One Monk of the Order of Saint Benedict

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The Word of God and the Body of God reveal each other -- the homily worships both.

November 27, 2007

For Tuesday of the Thirty-Fourth and Final Week of the Church Year

Luke 21:5-11
Daniel 2:31-45

Today, the ancient prophecy tells of a stone hewn from a mountain without a hand being put to it—
a stone that becomes a great mountain and fills the whole earth—
a stone that God sets up as a kingdom never to be destroyed or conquered, breaking all other kingdoms into pieces—
a stone that shall stand forever, even though temples of God come tumbling down.
Christ is that stone.
He ascended into heaven and sits at the right hand of the Father.
He will come again in glory to judge the living and the dead, and his kingdom will have no end.
We join the people in the Gospel today, asking Jesus:
Teacher,
when will this happen?
And what sign will there be when all these things are about to happen?

Through his Church, Christ the Lord is already king of all creation, but, as the Catechism [680] testifies:
all things of this world are not yet subjected to him.
The triumph of Christ’s kingdom will not come about without one last assault by the powers of evil.

Before Christ returns, the Church will undergo a last trial that will shake many believers.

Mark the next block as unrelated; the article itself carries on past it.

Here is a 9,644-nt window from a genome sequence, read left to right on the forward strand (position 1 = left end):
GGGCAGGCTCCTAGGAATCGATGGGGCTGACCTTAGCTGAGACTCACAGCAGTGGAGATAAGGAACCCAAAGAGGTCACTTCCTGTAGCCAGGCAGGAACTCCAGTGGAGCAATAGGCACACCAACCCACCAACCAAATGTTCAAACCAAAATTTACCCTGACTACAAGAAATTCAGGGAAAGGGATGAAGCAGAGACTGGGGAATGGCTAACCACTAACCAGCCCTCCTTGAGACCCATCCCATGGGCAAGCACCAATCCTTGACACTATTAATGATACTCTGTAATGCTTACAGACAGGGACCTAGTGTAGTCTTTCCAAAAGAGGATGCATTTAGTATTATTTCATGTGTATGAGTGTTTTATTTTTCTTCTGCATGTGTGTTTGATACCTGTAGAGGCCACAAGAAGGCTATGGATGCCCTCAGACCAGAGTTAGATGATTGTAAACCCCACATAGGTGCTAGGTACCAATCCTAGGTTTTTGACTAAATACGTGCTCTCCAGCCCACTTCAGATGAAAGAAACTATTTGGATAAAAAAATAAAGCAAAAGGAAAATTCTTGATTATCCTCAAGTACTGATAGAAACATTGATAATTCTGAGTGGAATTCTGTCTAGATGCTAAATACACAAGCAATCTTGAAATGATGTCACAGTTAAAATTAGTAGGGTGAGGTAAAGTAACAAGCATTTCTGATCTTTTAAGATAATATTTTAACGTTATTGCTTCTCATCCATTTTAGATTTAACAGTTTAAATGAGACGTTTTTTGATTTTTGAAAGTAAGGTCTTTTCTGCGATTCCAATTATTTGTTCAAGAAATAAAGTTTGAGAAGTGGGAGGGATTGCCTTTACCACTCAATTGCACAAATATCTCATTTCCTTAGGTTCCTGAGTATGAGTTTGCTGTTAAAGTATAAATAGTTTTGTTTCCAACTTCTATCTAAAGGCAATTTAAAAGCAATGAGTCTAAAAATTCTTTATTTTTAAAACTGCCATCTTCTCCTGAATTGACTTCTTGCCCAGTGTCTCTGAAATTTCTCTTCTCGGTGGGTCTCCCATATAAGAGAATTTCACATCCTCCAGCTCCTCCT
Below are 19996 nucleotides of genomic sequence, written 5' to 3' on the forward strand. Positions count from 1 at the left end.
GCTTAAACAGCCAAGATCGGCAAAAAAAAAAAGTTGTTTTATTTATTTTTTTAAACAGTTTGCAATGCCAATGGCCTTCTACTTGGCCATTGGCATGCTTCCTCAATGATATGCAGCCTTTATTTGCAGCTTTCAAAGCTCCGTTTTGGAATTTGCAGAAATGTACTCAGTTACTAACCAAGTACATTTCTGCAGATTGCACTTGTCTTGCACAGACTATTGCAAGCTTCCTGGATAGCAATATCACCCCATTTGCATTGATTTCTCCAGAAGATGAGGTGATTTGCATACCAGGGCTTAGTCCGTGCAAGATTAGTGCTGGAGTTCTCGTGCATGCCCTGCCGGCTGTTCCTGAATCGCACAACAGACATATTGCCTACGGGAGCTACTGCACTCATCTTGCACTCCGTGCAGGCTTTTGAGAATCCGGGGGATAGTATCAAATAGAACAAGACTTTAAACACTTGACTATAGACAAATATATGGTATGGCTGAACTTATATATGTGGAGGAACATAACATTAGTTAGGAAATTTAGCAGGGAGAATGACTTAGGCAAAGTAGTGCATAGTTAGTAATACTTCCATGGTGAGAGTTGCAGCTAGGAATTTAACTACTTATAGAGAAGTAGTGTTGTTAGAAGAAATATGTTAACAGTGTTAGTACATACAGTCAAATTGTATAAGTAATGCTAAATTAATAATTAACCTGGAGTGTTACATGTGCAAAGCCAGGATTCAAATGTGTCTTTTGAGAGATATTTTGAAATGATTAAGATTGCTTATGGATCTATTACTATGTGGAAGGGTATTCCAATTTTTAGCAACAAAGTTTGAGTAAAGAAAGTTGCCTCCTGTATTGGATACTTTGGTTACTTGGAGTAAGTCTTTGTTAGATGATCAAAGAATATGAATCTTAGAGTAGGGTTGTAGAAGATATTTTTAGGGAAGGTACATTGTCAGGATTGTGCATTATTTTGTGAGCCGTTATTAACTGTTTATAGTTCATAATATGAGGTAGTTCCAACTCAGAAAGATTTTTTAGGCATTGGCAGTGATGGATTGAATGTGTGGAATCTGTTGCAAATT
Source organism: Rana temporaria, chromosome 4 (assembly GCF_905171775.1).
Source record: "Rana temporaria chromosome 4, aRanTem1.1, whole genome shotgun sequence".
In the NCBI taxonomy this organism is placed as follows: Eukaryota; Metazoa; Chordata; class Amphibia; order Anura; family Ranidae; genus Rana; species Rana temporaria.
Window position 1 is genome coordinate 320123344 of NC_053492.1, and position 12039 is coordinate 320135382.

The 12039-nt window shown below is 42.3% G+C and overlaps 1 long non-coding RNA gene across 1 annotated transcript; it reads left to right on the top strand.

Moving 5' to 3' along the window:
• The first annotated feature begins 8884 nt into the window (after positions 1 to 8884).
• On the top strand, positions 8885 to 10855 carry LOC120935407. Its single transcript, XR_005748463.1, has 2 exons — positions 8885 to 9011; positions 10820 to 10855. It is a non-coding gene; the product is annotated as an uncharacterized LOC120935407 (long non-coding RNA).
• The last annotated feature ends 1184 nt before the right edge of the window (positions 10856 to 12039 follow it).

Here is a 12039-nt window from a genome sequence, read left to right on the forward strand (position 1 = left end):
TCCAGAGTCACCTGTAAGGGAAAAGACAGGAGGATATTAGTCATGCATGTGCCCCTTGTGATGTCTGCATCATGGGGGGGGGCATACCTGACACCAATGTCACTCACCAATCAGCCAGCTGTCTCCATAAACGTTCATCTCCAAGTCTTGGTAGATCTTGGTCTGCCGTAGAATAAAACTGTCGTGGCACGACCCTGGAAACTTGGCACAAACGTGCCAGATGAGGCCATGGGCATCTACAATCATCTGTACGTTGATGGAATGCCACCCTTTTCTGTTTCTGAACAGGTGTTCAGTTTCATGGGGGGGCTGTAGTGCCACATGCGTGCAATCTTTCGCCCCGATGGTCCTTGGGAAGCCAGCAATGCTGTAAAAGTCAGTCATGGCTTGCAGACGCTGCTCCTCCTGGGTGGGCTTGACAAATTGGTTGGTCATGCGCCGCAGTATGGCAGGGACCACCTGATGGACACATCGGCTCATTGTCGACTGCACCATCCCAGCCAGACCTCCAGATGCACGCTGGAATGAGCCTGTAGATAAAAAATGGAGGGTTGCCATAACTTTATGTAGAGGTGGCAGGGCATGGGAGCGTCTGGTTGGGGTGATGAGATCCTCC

A “supreme religious deception” [CCC 675] will persecute the Church, and will promise people what seems to be a way out of their difficulties by taking them away from the truth in Christ and his Church.
The anti-Christian way will involve humanity glorifying itself instead of God in Christ.
Christ’s final royal triumph will not come by the Church gradually rising up in worldly victory on earth, but rather through the Church suffering persecution.
In her Catechism [677] the Church speaks of it as follows.
The Church will enter the glory of the kingdom only through this final Passover.
The kingdom will be fulfilled, then,
not by a historic triumph of the Church through a progressive ascendancy,
but only by God’s victory over the final unleashing of evil,
which will cause his Bride to come down from heaven.
God’s triumph over the revolt of evil
will take the form of the Last Judgment
after the final cosmic upheaval of this passing world.

As always, as ever, the Eucharist spells it out for us.
Here, the Church presents herself at the altar of sacrifice.
She presents herself as wheat crushed into dust and ready to be devoured as bread.
She presents herself as grapes smashed and bled out for drinking.
Her appearance does not change.
She hands herself over in sacrifice.
Her appearance does not change.
The crushing and bleeding of wheat and grapes are not banished.